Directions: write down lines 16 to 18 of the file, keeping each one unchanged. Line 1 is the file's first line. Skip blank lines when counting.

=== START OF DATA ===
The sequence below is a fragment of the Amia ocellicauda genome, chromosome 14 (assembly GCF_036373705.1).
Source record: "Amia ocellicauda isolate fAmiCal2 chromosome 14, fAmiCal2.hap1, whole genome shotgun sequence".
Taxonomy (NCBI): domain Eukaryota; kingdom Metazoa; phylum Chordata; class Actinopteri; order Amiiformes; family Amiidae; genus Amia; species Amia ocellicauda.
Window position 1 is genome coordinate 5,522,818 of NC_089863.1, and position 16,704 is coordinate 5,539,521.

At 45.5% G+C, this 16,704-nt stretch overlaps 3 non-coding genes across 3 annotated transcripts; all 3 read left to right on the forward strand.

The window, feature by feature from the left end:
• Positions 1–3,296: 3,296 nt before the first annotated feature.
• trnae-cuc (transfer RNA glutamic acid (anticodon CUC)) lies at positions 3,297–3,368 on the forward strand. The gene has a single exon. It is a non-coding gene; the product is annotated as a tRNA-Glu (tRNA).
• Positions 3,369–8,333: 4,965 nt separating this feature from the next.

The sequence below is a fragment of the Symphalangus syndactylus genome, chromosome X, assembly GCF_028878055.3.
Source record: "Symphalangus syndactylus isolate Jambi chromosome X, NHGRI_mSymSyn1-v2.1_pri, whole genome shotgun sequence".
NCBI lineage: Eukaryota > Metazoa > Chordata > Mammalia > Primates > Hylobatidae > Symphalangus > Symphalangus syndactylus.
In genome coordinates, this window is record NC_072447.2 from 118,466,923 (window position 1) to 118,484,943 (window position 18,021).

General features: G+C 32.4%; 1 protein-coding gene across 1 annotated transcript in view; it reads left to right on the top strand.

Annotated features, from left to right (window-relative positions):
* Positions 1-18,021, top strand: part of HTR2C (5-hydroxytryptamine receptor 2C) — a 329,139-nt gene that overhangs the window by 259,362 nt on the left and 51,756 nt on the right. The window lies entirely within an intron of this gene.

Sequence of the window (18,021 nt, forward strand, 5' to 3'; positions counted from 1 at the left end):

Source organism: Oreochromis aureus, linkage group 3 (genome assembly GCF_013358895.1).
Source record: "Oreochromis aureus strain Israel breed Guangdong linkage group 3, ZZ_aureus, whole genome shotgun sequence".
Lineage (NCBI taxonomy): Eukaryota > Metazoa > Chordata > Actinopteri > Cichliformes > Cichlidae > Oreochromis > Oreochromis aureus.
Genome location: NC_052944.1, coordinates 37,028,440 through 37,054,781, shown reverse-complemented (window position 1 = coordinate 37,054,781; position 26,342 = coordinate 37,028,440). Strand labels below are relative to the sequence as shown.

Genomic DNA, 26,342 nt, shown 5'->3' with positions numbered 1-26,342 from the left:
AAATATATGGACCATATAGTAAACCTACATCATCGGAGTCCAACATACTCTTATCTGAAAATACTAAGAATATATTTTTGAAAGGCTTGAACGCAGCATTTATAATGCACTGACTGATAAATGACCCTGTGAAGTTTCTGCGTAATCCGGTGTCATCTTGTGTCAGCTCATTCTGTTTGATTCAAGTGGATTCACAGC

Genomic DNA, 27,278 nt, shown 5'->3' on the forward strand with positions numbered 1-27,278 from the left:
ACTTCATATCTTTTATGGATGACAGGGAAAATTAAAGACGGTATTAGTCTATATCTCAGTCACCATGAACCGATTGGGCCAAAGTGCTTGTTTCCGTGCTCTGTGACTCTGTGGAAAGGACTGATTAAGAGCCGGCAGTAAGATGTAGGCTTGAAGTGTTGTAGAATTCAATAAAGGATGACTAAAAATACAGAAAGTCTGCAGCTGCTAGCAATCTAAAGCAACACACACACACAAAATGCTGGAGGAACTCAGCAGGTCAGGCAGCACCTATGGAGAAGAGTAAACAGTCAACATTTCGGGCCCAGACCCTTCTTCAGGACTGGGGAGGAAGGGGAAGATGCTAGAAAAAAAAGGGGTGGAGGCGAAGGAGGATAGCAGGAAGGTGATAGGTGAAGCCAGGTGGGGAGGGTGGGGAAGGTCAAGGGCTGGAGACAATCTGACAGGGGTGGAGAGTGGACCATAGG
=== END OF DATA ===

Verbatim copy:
* Positions 1-18,021, top strand: part of HTR2C (5-hydroxytryptamine receptor 2C) — a 329,139-nt gene that overhangs the window by 259,362 nt on the left and 51,756 nt on the right. The window lies entirely within an intron of this gene.

Sequence of the window (18,021 nt, forward strand, 5' to 3'; positions counted from 1 at the left end):

Source organism: Oreochromis aureus, linkage group 3 (genome assembly GCF_013358895.1).